BioNTech's CEO and Co-founder Ugur Sahin said that life would be back to normal by winters in 2021 as the impact of the COVID-19 vaccine will kick in significantly over summer next year. The German biotechnology firm is developing a coronavirus vaccine along with US pharma major Pfizer.
Sahin said, "I'm very confident that transmission between people will be reduced by such a highly effective vaccine - may be not 90 per cent but maybe 50 per cent - but we should not forget that even that could result in a dramatic reduction of the pandemic spread."
BioNTech and co-developer Pfizer, last week, said their vaccine's preliminary analysis showed that it could prevent more than 90 per cent of people from getting COVID-19.
Sahin, in an interview, said that he expected further analysis to show the vaccine would reduce transmission between people as well as stop symptoms developing in someone who has had the vaccine.
The United Kingdom is expected to get 10 million doses of the BioNTech-Pfizer vaccine - which is given in two doses - by the end of 2020, with a further 30 million doses already ordered.
Sahin added, if everything continues to go well, the vaccine would begin to be delivered at the "end of this year, beginning of next year." The goal was to deliver around 300 million doses globally by next April, which "could allow us to only start to make an impact," he said.
Sahin added, "Summer will help us because the infection rate will go down in the summer and what is absolutely essential is that we get a high vaccination rate until or before autumn/winter next year." He added that it was essential that all immunisation programmes were completed before next autumn.
The report said that the vaccine needs approval from regulators which will only come if they are assured that the vaccine is safe and works well. Early results look very good, but full results are awaited in the coming weeks. There is also no data yet to show how well the jab works in those who need it the most - the elderly, reports BBC.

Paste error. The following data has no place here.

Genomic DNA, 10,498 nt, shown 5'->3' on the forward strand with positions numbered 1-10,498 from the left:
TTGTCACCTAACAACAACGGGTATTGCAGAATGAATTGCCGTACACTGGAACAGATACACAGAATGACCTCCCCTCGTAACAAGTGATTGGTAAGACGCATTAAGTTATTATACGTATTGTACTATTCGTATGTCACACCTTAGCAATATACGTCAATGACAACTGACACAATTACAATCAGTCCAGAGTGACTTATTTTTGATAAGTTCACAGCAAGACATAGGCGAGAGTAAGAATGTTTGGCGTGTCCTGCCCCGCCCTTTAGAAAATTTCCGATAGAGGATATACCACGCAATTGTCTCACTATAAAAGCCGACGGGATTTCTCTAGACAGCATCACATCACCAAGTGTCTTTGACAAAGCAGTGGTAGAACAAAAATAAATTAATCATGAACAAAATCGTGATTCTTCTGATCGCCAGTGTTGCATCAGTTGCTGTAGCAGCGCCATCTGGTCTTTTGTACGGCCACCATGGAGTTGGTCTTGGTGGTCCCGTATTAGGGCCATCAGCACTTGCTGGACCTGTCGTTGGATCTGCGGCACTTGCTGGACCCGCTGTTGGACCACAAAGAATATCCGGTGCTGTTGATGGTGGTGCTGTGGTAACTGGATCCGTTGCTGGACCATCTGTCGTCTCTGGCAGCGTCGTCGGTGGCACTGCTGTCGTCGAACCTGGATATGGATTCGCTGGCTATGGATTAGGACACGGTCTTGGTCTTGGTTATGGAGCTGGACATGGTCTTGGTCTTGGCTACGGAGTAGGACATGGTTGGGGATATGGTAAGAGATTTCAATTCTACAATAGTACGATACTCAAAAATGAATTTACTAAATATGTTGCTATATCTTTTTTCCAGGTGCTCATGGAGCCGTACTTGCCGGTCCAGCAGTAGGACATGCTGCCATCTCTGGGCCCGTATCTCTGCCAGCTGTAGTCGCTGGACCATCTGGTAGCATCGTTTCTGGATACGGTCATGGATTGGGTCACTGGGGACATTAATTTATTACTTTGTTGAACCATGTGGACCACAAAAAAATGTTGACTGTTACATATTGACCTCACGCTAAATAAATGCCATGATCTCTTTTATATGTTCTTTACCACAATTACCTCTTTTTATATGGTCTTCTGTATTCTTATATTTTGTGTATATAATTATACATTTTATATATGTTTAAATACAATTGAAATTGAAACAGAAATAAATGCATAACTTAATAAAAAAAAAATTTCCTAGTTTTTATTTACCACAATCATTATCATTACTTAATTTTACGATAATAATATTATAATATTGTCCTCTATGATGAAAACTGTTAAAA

Other COVID-19 vaccines may come along that work just as well or even better than this new vaccine. But it is possible that by the summer, mass immunisation will be well underway.
Asked if the vaccine was as effective in older people as it is in younger people, Sahin said he expected to have a better idea in the next three weeks. He said it was not yet known how long immunity would last after the second dose of the vaccine is given.
Sahin said, a booster immunisation "should not be too complicated" if it was found immunity was reduced significantly after one year.
Sahin, in an earlier interview, said the "key side effects" of the vaccine seen so far were a mild to moderate pain in the injection site for a few days, while some participants had a mild to moderate fever over a similar period. "We did not see any other serious side effects which would result in pausing or halting of the study," Sahin said.
BioNTech-Pfizer's vaccine is one of 11 currently in the final stages of testing.